“Not impossible,” Jim murmured. He glanced up as Spock appeared behind them.

     “Power is at critical level. Internal fields at eleven percent,” the Vulcan said. “Failure is imminent.”

     “From what little I can read on scanners,” Nyota said, “that planet is the source of the interference field.” She looked at the captain. “Class-M.”

     “Well, whoever or whatever is controlling that field has given us a place to go, I suppose.” Jim gestured widely to the viewscreen and then around at the smoking and sparking shuttle interior, alarms still sounding. “Can we even make it through an atmospheric entry?” he asked his first officer.

     “I believe such an attempt is our only option,” Spock replied evenly. “Our trajectory to Charisidon brought us to the very edge of explored space. I hypothesize that our encounter with the mine and our subsequent escape further into that space attracted some attention.”

     “I’ll say,” Jim commented wryly. “I—.” He stopped, his voice catching in his throat as something seemed to expand around him. There was the briefest period of unnatural stillness when everything seemed to move in slow motion: the blink of emergency lights, a cascading shower of sparks. And from somewhere in that stillness, purposeful yet invisible tendrils emerged, slipping over Jim’s spine, curling around his temples and out over his limbs: icy-cold and alien and settling deep into his nervous system.

     “Spock,” Jim reflexively choked. “Spock?” His voice was broken and uncertain. Everything was distorted, and then everything was too bright, too clear.

     Nyota was gasping for breath next to him, both hands pressed to her forehead. She was terrified. Somehow, Jim could sense her fear as if it were an extension of himself.

     “What is that?” Ocampo cried, the young man’s own terror amplified to the point of being palpable. “Captain, what is that?”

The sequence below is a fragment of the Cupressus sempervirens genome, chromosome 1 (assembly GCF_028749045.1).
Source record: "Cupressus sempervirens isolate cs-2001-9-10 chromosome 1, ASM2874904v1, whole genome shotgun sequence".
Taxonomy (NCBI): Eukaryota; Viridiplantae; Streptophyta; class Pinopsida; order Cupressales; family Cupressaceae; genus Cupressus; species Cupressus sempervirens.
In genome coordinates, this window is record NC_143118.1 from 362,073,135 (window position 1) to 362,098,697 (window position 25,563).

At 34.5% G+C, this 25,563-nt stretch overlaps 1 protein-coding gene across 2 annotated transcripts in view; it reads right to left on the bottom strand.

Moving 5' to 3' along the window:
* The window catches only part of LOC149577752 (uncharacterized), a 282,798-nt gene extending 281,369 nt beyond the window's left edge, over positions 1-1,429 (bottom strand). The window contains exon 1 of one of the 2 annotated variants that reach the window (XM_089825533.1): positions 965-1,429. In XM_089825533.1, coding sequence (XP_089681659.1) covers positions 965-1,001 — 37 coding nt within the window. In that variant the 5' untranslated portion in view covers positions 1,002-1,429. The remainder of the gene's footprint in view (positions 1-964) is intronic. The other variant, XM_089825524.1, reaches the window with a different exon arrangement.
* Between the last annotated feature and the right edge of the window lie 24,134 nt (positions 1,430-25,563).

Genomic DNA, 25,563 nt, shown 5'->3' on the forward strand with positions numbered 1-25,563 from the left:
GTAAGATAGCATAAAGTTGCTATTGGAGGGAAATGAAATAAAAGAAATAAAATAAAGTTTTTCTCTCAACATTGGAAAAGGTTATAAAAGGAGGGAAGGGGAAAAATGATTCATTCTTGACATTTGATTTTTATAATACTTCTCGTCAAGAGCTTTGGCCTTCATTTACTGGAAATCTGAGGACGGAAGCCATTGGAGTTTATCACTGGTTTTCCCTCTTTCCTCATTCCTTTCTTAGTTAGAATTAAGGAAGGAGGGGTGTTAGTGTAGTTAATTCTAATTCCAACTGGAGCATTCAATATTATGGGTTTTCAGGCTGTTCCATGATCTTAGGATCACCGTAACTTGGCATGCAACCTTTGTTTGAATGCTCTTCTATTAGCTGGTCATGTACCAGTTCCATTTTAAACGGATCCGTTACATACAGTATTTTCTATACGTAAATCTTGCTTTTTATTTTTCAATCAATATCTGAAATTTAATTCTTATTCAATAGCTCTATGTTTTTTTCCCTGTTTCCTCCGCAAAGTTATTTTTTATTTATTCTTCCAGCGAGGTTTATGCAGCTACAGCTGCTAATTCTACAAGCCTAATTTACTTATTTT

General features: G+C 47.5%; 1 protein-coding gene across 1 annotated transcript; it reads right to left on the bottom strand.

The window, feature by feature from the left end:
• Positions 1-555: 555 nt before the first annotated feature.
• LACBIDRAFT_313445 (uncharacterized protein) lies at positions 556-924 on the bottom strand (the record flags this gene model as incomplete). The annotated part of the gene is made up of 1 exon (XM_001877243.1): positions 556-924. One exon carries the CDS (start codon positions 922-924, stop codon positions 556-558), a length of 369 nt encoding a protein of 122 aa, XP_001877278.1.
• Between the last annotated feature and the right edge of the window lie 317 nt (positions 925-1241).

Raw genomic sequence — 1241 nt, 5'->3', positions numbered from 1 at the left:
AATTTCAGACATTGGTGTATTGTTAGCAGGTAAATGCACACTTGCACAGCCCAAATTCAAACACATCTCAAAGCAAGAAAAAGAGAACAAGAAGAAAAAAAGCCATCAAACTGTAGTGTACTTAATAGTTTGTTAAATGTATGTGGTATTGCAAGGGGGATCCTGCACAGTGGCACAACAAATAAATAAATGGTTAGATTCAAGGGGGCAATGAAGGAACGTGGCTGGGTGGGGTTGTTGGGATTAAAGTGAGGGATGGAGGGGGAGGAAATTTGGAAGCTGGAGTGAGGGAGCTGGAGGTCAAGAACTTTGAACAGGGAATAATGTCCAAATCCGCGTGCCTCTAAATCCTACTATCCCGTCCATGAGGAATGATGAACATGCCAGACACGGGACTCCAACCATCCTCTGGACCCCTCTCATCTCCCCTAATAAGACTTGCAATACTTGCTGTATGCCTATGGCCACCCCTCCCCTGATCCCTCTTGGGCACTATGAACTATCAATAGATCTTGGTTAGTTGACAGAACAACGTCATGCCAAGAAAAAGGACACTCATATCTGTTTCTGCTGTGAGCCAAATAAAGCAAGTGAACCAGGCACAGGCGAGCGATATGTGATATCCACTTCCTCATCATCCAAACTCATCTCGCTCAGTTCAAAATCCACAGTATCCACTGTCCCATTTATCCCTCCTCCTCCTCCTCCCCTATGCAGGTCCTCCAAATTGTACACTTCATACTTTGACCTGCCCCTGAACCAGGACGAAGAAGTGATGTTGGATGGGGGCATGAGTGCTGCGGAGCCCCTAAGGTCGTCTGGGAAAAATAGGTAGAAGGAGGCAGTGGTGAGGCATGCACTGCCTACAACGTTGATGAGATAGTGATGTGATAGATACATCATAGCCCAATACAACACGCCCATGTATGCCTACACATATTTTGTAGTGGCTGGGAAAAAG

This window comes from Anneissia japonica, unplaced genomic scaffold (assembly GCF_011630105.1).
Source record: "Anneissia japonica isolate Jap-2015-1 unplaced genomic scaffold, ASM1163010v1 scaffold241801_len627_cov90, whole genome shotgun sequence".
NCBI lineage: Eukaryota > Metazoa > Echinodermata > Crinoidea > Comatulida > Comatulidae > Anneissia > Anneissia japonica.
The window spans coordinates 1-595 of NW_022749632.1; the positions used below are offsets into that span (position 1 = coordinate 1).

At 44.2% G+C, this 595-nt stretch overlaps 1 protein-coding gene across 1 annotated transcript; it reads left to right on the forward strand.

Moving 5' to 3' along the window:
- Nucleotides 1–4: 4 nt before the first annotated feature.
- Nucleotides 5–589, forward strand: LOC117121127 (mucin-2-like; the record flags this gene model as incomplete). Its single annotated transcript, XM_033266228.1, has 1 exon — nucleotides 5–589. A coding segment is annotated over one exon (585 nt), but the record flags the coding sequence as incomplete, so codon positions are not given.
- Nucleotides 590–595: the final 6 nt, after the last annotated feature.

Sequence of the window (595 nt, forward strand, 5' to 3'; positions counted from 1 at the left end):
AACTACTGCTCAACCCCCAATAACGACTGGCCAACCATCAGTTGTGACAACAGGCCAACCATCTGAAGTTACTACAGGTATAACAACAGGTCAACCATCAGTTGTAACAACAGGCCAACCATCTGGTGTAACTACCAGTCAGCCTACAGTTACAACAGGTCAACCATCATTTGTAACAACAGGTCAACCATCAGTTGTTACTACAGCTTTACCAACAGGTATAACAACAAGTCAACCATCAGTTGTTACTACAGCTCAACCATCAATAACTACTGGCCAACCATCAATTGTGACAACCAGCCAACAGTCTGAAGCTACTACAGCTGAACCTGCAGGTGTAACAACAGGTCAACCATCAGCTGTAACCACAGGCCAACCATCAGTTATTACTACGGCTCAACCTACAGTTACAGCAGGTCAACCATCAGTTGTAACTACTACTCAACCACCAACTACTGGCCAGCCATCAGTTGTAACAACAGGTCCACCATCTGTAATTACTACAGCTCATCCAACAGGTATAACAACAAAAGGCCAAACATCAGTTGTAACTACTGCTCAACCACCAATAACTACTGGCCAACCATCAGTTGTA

Jim’s hands were shaking, his body was shaking. He could feel Lalitha and Barnes, too. He was drowning in the others’ emotions: fear, shock, anger and everything terrifying and hopeless. He heard his name and turned to see his first officer’s dark eyes, felt his hands pressed to Jim’s shoulders.

     “We’re being probed,” Spock managed, his voice sounding far away. “Extremely powerful and pervasive energies. The computers and, and—.”

     “And us, too,” Jim finished as he watched the Vulcan grimace, heard Nyota scream. This felt like death; this tasted like the end of things. They were going to die and fear and defeat were choking them. But, at least, this time he could touch… . Jim grabbed for his friend’s hands, prying them from his shoulders and holding tight.

     Everything that couldn’t have happened before, when their hands were separated by relentless transparent aluminum, was happening now. Contact was everything, and the simple fact of it seemed enough for something warm and elusive to spark, to slide like wildfire through the curtain of fear around them, bringing soft and beautiful emotion rolling in its wake. Jim saw Spock’s eyes widen, felt —.

     The shuttle jolted yet again, and Jim let out a shout as Spock fell backwards and away, their hands separating. They were falling, falling, no, being dragged into an uncontrolled atmospheric dive and the shuttle was shattering around him, his crew were crying out around him.

     “Hold on!” he yelled, because there was nothing else to say, nothing else to do. “Hold—!”

     A large explosion from the rear of the craft interrupted him, and then another, nearer, the inevitable internal field failure beginning to extend along the portside main electromagnetic coil. The third explosion was impossibly loud, bursting on his left side. His skin was burning; the very air was burning, and he screamed as flames were chased by darkness and then there was nothing more.